June 23 coronavirus news

By Ben Westcott, Adam Renton, Meg Wagner, Mike Hayes, Veronica Rocha and Melissa Macaya, CNN

Updated 12:05 a.m. ET, June 24, 2020
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7:38 p.m. ET, June 23, 2020

Phoenix not enforcing its mandatory mask order as few Trump event attendees choose to comply

From CNN’s Konstantin Toropin and Ryan Nobles

Saul Loeb/AFP via Getty Images
Saul Loeb/AFP via Getty Images

The Phoenix Police Department and the mayor’s office say that they will not enforce the city’s mandatory mask order at President Trump's event today — despite reports of non-compliance among attendees.

The event, which is being held at The Dream City Church in Phoenix, Arizona, will feature the President speaking to members of a student group. CNN’s Ryan Nobles, who is at the event, reported that few attendees are wearing masks and that social distancing is not being practiced. He said there were no temperature checks at the entry points today.

In responses to these reports, Phoenix police told CNN that they will “continue to lead with education.”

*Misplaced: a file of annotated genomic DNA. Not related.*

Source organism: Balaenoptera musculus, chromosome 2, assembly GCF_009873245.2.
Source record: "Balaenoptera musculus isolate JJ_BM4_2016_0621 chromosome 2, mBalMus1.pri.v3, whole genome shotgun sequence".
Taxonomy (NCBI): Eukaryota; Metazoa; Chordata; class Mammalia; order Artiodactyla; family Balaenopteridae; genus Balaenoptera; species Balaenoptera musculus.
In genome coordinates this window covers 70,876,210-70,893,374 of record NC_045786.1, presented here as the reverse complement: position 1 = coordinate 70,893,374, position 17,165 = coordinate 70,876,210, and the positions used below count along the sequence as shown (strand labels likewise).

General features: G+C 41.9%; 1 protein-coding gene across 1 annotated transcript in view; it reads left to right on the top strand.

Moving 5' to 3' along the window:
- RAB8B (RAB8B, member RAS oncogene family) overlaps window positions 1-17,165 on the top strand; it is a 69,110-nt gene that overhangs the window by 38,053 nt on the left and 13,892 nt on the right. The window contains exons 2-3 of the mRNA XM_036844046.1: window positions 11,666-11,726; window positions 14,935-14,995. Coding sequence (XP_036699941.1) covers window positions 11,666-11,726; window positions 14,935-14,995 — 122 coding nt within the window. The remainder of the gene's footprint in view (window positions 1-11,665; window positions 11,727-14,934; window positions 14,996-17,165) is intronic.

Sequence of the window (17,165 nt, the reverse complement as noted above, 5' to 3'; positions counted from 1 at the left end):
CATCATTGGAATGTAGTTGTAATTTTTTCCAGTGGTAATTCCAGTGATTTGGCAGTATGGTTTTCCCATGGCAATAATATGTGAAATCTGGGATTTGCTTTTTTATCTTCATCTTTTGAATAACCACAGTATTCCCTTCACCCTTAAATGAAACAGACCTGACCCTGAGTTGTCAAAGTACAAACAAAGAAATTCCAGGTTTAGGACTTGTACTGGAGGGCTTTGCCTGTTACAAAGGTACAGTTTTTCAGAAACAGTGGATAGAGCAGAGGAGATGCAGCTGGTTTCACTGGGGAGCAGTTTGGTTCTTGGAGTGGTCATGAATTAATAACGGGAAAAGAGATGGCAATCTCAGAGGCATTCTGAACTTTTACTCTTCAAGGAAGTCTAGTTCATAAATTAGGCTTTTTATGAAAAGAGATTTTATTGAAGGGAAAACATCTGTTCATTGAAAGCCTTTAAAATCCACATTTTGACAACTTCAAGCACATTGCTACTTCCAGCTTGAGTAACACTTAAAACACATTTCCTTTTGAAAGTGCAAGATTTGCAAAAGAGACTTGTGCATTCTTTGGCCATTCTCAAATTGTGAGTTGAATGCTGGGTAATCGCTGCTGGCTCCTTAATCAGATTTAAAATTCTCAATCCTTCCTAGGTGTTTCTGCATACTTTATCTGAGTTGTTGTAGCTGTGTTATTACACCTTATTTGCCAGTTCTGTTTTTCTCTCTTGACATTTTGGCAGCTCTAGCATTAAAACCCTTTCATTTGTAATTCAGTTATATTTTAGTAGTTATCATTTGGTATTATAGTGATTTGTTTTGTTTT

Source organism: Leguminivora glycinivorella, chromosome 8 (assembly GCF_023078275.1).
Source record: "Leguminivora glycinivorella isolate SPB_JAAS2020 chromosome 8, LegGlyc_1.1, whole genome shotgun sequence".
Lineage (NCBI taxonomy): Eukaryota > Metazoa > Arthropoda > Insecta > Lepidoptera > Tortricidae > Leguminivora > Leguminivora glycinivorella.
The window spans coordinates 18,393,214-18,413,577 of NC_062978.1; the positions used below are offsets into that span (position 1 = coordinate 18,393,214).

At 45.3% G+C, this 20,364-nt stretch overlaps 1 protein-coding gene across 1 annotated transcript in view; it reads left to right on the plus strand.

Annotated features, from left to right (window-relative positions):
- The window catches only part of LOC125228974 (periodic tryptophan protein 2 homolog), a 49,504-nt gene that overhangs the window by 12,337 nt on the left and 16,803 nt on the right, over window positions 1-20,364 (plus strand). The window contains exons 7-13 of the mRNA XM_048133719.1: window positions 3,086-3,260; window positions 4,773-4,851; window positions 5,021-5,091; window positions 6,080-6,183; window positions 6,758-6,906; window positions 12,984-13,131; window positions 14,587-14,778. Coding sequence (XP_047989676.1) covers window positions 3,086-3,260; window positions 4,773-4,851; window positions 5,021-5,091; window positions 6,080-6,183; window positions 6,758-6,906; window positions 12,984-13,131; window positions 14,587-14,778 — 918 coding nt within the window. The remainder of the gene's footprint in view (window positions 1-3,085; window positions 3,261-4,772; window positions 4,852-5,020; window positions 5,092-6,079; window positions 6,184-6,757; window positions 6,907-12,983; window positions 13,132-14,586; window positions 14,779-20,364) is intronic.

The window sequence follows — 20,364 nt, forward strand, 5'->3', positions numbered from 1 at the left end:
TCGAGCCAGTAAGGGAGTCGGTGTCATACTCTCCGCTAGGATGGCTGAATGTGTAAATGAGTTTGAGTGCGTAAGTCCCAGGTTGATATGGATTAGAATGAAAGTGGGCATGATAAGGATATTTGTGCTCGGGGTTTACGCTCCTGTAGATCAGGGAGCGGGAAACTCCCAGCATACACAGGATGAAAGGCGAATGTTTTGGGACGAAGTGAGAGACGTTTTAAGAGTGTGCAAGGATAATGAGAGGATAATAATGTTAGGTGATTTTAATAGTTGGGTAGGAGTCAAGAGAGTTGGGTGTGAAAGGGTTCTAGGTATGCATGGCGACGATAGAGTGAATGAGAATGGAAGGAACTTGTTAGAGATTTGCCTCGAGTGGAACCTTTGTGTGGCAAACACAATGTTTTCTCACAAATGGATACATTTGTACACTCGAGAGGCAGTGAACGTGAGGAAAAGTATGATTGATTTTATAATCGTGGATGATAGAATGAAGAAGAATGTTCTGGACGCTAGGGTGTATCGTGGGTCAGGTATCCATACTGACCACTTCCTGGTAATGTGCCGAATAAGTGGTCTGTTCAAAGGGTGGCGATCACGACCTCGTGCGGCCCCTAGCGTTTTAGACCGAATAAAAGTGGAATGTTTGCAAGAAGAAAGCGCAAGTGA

“We will remind everyone at the event, including officers, the importance of the mayor and City Council’s order, as well as Maricopa County’s order, in helping stop the spread,” said police spokesperson Ann Justus.

Mayor Kate Gallego said in a statement released yesterday that officials had “contacted both the church and presidential campaign staff to alert them to the city's masking policy." But she noted that “the goal of this policy is not to hand out citations.”

“While I do not believe an event of this magnitude can be held safely, particularly as Arizona sees rising Covid cases, the President has decided to continue with this rally,” Gallego said in the statement.

She also noted that church “has indicated that they will be handing out masks to eventgoers and taking temperatures upon check-in.” 

Some background: Arizona has reported record high numbers of both new daily cases and deaths today and has seen a sharp rise on Covid-19 cases in the last two weeks.


7:14 p.m. ET, June 23, 2020

Brazil records nearly 40,000 new coronavirus cases

From Rodrigo Pedroso

Brazil’s health ministry reported 39,436 new cases of coronavirus in the past 24 hours, the second-highest daily jump since the start of the pandemic.

The total number of confirmed infections in the country now stands at 1,145,906, the ministry said on Tuesday.